of organ pipes often provides an immediate clue to the date and
builder of an instrument.
(Click on image to see wider view)
Gilding - the
covering of the metal with gold leaf - was a common practice in
the eighteenth century and is sometimes used in modern instruments.
It provides a rich finish that contrasts especially well with casework
in a dark wood. Despite the gold covering being very thin (about
1/1000th of an inch) it is extremely durable.
Figure 1. shows
a modern choir organ case with gilded pipes on ~ approximately ~
18th century lines. This is in St Lawrence Jewry, in the City of
London: (the main case is visible in the background in the larger
image - just click on the picture to the left). The gilt-finished
pipes reflect the use of this material elsewhere in the building
~ notably on the capitals of pillars, ceiling bosses and candelabrum.
churches of classic design remain, especially in the City of London
and in parts of the USA where colonial-style architecture is preserved.
Where original organ cases exist, they are usually well worthy
of examination. Copies and reproductions can easily be detected;
a look at this smaller addition at St Lawrence's, even in a photograph,
shows that it is modern.
taste for elaborate decoration led to a fashion ~ that lasted
for half-a-century or more ~ for painted and ornamented front
pipes. This Willis organ (fig 2.)shows gilt applied to paint.
The arrangement is less formal and regimented than usual, with
pipes of varying base colours. This may have been influenced by
a vogue for Chinoiserie; furniture and clocks in similar style
date from the 1870s as does this organ.
Click on image to see large version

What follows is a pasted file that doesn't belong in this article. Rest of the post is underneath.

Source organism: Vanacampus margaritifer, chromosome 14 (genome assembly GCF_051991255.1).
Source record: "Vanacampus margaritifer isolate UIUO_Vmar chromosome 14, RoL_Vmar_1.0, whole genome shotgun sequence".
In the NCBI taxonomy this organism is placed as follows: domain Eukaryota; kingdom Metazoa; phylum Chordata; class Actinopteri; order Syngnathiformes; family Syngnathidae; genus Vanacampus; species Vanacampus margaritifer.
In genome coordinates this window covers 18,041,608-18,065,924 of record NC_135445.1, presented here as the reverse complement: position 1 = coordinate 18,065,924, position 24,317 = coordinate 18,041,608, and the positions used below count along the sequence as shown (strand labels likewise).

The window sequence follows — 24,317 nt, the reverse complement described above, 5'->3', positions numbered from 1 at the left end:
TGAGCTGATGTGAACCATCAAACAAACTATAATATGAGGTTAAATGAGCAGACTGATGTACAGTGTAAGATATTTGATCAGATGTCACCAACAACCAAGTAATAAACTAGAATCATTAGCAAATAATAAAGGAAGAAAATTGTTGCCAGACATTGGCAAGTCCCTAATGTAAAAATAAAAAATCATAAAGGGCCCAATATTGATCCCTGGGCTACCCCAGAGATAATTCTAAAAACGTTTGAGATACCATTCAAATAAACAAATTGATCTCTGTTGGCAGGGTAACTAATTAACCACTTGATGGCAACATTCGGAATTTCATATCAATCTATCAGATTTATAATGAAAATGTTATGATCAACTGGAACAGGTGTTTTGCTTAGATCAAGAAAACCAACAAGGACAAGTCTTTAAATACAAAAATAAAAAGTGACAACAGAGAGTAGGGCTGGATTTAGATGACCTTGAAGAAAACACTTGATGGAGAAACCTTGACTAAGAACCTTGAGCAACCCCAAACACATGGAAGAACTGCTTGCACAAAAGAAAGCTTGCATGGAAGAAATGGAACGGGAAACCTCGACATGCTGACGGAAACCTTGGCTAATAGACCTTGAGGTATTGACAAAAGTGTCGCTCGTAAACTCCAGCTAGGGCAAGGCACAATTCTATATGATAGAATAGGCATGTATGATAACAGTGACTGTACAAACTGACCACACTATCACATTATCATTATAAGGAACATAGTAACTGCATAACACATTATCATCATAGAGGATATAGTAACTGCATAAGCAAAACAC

The more usual
decoration of painted pipes, had "boot topping", mouths
and sometimes centre panels picked out in another colour or in gilt.
Numerous firms, large and small, catered for Victorian taste for
elaborate, sometimes florid, decoration. Stencils and transfers
in graduated sizes for application to display pipes appear in their
catalogues, occasionally to be found in secondhand bookshops.
The final appearance
these give was not always what the designer intended. One organ
with block ornament on its visible 32' pipes has more than once
elicited an enquiry as to the source and proposed use of such large
rolls of linoleum (oilcloth).
of some builders has been a finish unadorned metal. Zinc, with its
bluish tint, is sometimes seen for bass pipes, as is copper; opinions
on their beauty vary.
of choice of many is an alloy with a very high tin content: indeed
many instruments, perhaps especially in Germany, Holland and Austria
have pipes of proof tin. The final picture in the Diary of the building
of the Town Hall Rieger (May
18th 1997) shows Wendelin Eberle giving front pipes a final
The beauty of
this finish is unsurpassed and most durable; in churches, it reflects
colour and light from windows and candles. So it does in Christchurch
Town Hall as shown by Jenny Setchell's picture 3, which she calls
~ Pipe flames ~
The facade of the Christchurch Rieger pit only by the house working
lights. Picture 1:
Crown copyright: by permission the Royal Commission on Historical
Monuments/English heritage. Pictures
2 & 3; Jenny Setchell.